The fishing had been decent in the morning on the day we fished the Cimarron, but with a belly full of elk sausage for lunch, I just knew the afternoon was going to get better. Nick and I drove to another spot up river just below the Palisades cliffs, Cimarron Cliffsand feeling a little sleepy from our high-caloric lunch, we lazily made our way to a nice hole that fell under a tree branch that extended into the middle of the river.

I found it a bit challenging to get the cast right with very little opportunity for a back cast and the need for more of a sidearm cast to get into the hole. I found my fly short, several feet to the side of where I wanted it to land and finally stuck up in the branch of the tree. We (well I should say Nick) retrieved it without having to walk through the hole and he decided it was time for a short casting lesson, and I readily Cimarron Holeagreed.

We must have been in the middle of the river for 10 minutes or so before Nick looked back up stream and said, “Holy shit! There’s a huge fish in the middle of the river!”

He quickly grabbed my rod and changed the fly to a single salmon-colored egg and nothing else. I asked him if he wanted to make the cast, and he refused. His casting lesson had been well worth my time because although my first cast landed about a foot to the right of the fish, my second cast landed about 8 inches right in front of the fish and he took the egg! Without a net, it was critical for me to manage this fish properly so he didn’t get away, and that I did well.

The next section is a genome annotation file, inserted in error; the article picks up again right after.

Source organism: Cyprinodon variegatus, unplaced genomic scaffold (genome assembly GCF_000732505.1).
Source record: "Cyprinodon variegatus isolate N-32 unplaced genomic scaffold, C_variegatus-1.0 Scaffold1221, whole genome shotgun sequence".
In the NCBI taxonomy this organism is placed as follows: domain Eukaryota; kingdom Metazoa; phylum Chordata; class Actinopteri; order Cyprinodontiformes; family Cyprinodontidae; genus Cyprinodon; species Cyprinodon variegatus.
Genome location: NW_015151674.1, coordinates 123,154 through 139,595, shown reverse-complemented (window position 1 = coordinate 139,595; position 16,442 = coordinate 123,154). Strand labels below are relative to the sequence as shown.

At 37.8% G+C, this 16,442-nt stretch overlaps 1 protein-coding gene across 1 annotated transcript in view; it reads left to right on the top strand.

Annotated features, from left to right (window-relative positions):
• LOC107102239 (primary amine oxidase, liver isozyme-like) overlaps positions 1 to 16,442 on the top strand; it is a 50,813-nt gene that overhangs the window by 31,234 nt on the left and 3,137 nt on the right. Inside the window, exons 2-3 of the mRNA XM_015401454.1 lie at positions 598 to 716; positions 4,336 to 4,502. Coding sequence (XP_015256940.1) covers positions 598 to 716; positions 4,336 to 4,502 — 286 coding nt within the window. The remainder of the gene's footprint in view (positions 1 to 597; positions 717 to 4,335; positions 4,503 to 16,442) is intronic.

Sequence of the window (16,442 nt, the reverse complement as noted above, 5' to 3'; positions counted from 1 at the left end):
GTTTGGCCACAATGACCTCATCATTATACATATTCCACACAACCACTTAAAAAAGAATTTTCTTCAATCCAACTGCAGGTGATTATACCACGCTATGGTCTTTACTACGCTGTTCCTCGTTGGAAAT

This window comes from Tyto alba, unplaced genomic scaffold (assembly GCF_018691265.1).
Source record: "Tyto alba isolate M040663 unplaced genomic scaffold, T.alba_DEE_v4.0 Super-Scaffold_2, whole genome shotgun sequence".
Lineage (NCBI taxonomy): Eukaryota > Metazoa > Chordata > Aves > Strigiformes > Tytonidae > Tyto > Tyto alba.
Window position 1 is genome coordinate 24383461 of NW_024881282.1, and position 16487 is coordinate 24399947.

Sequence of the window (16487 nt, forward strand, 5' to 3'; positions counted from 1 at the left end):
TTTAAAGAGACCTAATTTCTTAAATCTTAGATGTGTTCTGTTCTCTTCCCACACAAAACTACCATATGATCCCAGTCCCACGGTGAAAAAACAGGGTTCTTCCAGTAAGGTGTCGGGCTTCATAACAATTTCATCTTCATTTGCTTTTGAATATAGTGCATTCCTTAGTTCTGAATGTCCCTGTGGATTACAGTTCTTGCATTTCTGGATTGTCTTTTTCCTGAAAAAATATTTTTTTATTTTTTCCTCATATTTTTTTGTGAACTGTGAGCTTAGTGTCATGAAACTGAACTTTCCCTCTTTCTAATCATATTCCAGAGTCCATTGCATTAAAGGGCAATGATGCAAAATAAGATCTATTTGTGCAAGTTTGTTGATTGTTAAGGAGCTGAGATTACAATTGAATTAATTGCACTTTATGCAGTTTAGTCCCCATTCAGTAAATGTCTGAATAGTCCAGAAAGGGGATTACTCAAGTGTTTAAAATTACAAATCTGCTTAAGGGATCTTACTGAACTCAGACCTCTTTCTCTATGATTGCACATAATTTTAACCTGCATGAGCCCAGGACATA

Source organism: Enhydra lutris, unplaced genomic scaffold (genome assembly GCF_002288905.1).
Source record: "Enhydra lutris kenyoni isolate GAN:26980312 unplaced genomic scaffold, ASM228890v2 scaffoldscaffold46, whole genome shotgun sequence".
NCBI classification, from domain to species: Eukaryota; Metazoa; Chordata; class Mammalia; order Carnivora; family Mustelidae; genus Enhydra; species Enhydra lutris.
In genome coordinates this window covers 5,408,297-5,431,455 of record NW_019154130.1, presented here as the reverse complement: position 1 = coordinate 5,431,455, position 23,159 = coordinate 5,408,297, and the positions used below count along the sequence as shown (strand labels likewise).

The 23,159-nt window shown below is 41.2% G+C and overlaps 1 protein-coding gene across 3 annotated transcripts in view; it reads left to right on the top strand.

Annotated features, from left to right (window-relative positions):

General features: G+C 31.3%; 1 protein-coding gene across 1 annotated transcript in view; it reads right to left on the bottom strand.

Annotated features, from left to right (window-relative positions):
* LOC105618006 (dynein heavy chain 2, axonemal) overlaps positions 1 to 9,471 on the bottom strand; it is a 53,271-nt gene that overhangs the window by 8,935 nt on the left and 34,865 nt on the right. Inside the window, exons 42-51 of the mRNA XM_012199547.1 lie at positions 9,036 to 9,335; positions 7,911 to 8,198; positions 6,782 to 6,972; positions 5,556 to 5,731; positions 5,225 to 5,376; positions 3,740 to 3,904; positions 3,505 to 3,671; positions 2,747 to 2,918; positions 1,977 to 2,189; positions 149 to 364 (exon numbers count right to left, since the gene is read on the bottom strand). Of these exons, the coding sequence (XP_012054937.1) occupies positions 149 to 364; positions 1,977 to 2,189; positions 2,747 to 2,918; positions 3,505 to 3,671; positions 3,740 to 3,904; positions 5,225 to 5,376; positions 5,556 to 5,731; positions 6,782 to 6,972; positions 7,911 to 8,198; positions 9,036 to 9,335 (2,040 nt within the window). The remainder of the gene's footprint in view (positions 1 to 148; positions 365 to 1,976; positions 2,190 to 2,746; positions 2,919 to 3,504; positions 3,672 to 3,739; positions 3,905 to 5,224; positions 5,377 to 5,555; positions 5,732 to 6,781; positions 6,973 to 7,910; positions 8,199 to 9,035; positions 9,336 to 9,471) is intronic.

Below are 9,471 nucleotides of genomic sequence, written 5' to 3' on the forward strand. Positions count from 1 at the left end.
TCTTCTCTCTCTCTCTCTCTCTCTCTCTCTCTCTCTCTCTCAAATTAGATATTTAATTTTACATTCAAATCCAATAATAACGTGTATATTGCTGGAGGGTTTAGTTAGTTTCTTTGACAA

Cimarron BrownThe brown trout that I caught was the biggest Nick has seen on the Cimarron in ten years. The fish even received the dubious honor of Fish Friday on Taos Fly Shop’s Facebook page. I’m sure it didn’t care about having its photo up on the Internet!

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